Despite the ongoing hijack of government by Wall Street, a word that hasn't been heard in over a generation is being uttered by politicians: "regulation." It's true that Goldman Sachs and others are profiting handsomely from the collapse, but there is nonetheless a growing sense among politicians that the market may have been allowed too free a rein. Naomi Klein's devastating critique The Shock Doctrine demonstrates how disasters were turned into platforms for rabidly free market policies, and it's an analysis that explains the post-World War II era and today's ongoing financial plunder, from California to Wall Street to the City of London, very well. But there is a recognition among the public and some politicians that today's economic crisis is a failure of free market thinking, and not a warrant for more. In response to popular outcry, politicians around the world seem ready to discuss how to regulate and restrain the market. The question is, can they, and, if they can, in whose interests will this regulation work?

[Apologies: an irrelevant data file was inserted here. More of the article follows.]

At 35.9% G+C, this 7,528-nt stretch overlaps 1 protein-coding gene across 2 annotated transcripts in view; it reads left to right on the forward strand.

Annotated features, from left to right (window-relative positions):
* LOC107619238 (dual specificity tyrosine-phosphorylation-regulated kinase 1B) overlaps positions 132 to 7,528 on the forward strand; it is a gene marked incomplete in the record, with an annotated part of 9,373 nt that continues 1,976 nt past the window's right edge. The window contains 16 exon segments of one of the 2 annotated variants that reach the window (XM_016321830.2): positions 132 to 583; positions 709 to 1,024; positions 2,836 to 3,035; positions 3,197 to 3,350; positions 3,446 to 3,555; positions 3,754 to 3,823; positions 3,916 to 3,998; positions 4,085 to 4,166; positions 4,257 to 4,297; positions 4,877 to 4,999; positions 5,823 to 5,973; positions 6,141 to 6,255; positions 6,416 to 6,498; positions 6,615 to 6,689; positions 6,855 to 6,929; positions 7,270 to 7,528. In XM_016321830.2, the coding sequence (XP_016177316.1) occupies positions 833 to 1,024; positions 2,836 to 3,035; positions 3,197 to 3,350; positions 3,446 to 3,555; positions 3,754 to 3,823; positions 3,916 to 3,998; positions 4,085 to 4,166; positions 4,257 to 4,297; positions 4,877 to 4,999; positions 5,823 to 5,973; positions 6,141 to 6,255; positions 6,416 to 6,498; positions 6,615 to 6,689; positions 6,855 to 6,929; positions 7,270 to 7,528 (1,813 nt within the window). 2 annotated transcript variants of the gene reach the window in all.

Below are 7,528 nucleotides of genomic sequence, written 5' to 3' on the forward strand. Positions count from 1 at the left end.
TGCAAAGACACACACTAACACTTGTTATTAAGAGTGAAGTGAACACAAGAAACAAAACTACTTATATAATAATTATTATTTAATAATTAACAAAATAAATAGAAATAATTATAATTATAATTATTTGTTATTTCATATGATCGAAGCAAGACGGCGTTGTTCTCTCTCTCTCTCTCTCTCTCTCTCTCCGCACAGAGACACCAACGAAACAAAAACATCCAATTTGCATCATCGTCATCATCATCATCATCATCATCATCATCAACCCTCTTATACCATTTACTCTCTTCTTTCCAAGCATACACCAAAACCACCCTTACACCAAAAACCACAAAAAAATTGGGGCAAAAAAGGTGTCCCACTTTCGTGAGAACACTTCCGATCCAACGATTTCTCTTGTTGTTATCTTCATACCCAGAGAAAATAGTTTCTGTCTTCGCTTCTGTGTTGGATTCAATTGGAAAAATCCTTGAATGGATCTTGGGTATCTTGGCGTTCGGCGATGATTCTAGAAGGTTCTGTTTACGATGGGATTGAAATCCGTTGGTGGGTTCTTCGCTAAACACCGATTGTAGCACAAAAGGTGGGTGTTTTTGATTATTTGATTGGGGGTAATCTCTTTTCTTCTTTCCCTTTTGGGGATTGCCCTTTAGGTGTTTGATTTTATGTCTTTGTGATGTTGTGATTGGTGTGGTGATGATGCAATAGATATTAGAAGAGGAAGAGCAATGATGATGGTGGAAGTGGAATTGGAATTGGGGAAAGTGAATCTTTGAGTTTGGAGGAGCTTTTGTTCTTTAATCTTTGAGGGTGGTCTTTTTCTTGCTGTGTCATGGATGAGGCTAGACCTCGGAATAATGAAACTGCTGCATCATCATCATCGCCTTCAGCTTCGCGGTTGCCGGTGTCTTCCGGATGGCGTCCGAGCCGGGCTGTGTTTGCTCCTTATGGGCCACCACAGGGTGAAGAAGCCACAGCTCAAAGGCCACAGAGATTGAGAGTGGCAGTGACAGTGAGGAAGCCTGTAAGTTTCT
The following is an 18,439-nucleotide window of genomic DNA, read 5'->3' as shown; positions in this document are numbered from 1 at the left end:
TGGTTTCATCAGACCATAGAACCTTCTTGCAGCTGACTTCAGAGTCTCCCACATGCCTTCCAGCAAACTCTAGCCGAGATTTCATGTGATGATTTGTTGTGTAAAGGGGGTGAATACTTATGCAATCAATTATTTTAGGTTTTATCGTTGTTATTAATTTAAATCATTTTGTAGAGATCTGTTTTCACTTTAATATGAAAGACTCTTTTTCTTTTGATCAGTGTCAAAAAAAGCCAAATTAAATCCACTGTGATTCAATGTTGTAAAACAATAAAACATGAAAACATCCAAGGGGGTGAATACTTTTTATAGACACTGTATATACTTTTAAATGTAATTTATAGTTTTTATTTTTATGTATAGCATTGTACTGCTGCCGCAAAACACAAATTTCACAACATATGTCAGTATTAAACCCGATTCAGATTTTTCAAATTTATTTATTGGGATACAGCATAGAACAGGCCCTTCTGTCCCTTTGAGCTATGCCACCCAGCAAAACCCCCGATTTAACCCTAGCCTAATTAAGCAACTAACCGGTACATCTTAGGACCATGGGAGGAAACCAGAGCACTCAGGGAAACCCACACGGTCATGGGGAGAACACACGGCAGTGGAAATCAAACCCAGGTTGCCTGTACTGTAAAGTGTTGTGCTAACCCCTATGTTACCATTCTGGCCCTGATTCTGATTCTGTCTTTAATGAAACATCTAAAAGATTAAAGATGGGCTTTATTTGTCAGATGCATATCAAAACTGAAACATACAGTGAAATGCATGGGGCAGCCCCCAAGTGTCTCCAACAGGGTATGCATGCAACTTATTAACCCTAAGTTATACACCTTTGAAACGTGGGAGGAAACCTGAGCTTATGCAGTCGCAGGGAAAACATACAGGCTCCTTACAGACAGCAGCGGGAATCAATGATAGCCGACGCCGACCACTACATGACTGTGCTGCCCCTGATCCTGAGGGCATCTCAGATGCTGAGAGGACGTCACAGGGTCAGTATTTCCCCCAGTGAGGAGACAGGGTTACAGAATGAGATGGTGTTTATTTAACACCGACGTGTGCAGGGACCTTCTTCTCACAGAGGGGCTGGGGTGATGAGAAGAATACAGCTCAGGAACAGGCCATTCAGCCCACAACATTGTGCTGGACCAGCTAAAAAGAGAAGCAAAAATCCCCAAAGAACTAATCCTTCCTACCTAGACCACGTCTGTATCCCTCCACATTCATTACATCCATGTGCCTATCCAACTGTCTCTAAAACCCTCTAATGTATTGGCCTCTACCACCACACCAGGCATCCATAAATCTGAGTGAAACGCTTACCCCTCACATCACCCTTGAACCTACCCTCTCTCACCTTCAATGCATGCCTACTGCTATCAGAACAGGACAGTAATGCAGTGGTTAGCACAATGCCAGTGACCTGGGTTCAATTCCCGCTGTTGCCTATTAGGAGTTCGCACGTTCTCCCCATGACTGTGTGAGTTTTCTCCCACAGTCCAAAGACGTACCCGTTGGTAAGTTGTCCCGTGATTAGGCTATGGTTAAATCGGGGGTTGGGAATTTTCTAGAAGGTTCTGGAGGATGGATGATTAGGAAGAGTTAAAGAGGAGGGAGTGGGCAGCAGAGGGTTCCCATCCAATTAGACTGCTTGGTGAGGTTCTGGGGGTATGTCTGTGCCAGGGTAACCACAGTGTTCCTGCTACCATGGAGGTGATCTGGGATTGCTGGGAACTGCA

From its inception, the free market has spawned discontent, but rare are the moments when that discontent coalesces across society, when a sufficiently large group of people can trace their unhappiness to free market politics, and demand change. The New Deal in the United States and the postwar European welfare states were partly a result of a consortium of social forces pushing for new limits to markets, and a renegotiation of the relationship between individuals and society. What's new about this crisis is that it's pervasively global, and comes at the last moment at which we might prevent a global climate catastrophe.
Excerpted with publisher's permission from "The Value of Nothing" (Picador, 2010) by Raj Patel.